Media McKasson & Klein


Alter-Ego and the Evergreen Rule B Attachment–News Flash

newsflash_03Attempts by plaintiffs to obtain security from third parties for the debts of related companies, by trying to “pierce the corporate veil,” keep on coming. While the U.S. has a fairly wide net to cast for maritime liens, including liens for “necessaries” under U.S. maritime law not available in most other nations, it is still not as effective as sister-ship or “associated ship” arrests as in South African waters off the tip of Africa. Hence the creative allegations by lawyers to convince U.S. federal courts that the target entity from whom security has been sought under a Rule B attachment or Rule C arrest is simply the “alter ego” of the defaulting party.

Of course, it is easier to allege than to actually prove alter ego. This was borne out by the well-reasoned 4th Circuit decision in Vitol v. Primerose Shipping Company Ltd., (Feb 2013), holding that plaintiff had not proved the allegations in its complaint. In that case, plaintiff tried a few times to add “facts” to support its alter ego theory; nevertheless, despite acknowledging that the cast of Greek characters “maintained a close business relationship that sometimes resulted in the disregard of formality”), the court vacated the attachment.

More recently, in Commerzbank v. m/v Utopie (April 2014), we saw some skilled wordsmithing or creative writing in the plaintiff’s complaint, claiming the application of governing German law, whereby the (bad) bank:

  • knew the owners were in “dire financial straits,” but failed to foreclose the mortgage
  • “effectively intervened” in the management of the charterer, by “aiding and abetting” in the insolvent trading of the owners
  • allowed the vessel to sail to a suitable and attractive location to foreclose the mortgage and file suit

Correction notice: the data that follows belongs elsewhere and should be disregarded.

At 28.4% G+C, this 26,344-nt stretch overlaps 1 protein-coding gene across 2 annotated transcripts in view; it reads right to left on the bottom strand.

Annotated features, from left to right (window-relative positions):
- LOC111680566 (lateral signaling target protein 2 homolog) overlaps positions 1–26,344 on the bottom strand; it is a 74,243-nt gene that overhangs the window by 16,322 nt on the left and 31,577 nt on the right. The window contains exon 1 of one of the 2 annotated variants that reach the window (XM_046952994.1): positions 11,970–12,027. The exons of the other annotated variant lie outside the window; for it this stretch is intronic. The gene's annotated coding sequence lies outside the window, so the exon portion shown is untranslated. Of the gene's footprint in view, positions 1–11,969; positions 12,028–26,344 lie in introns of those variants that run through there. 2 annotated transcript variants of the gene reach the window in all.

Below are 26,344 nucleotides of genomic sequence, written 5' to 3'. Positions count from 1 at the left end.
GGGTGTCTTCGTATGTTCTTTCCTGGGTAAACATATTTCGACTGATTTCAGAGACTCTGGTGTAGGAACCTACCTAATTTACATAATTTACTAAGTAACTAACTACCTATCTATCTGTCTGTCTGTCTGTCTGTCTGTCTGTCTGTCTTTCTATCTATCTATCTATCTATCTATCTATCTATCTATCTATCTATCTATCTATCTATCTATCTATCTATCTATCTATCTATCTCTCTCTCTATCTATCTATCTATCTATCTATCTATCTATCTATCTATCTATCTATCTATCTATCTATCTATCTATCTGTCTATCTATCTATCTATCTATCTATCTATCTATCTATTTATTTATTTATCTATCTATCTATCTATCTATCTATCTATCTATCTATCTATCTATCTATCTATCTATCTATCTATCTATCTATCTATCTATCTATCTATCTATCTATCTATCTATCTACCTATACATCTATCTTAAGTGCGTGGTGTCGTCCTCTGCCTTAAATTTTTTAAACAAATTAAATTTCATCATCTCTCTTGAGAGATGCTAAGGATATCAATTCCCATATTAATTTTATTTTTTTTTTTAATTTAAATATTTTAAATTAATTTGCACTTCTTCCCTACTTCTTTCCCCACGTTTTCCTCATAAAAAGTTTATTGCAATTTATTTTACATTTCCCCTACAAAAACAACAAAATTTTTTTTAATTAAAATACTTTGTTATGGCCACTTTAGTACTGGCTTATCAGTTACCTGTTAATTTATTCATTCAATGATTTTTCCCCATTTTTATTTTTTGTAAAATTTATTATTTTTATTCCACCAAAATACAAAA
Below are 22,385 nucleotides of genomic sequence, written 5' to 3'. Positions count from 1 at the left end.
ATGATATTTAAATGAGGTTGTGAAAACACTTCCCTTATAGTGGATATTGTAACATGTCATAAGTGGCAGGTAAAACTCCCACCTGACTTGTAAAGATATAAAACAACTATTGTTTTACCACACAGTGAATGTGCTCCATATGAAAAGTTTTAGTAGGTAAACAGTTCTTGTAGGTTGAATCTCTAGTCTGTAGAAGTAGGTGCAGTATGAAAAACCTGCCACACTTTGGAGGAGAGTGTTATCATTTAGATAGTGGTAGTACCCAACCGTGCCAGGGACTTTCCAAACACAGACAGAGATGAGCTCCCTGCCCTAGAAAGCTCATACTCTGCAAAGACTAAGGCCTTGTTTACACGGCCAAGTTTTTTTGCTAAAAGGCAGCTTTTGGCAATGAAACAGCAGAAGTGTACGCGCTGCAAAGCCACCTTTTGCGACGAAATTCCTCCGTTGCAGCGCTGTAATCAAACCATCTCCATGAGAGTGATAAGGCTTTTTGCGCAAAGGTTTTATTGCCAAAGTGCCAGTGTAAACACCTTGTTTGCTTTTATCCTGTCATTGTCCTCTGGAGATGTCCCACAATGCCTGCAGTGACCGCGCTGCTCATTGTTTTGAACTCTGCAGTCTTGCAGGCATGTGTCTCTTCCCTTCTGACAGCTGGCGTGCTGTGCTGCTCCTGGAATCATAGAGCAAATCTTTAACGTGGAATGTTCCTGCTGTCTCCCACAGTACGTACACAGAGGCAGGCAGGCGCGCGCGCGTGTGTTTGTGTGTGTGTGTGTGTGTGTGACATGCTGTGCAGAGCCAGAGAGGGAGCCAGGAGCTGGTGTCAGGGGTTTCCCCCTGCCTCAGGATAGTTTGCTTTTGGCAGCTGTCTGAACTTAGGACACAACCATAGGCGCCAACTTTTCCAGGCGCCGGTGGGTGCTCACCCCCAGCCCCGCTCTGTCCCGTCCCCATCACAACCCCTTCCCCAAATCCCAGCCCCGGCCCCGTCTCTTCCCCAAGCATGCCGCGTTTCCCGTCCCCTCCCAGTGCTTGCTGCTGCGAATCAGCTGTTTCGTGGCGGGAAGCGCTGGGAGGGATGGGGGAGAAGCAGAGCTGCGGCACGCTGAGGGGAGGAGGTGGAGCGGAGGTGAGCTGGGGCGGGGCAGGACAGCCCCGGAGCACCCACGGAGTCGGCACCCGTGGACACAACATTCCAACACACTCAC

• by foreclosure, forced termination of the charter party, thereby causing damages to charterers
  • should have waited until after the charter ended, before foreclosing the mortgage

Plaintiffs claimed that these bad acts supported a tort cause of action under the German Civil Code, basically for “interference with contractual relations.” At the time the attachment order was issued, they were not determined by the court to be true, only that they were prima facie valid to support the issuance of an attachment order, a low threshold. Thereafter, the court ordered the parties to brief whether German law was the applicable “choice of law;” and if the court so finds, there will have to be further briefing on whether the facts support such a cause of action under German law.

The case is ongoing at time of printing. However, charterers have a long road to hoe if they are to prevail on this novel German tort based argument. Also, there is no reported case in the U.S. where a court has ruled that a bank interfered with a third party charter contract (and is thereby liable for resulting damages) by foreclosing a ship mortgage. Watch this space!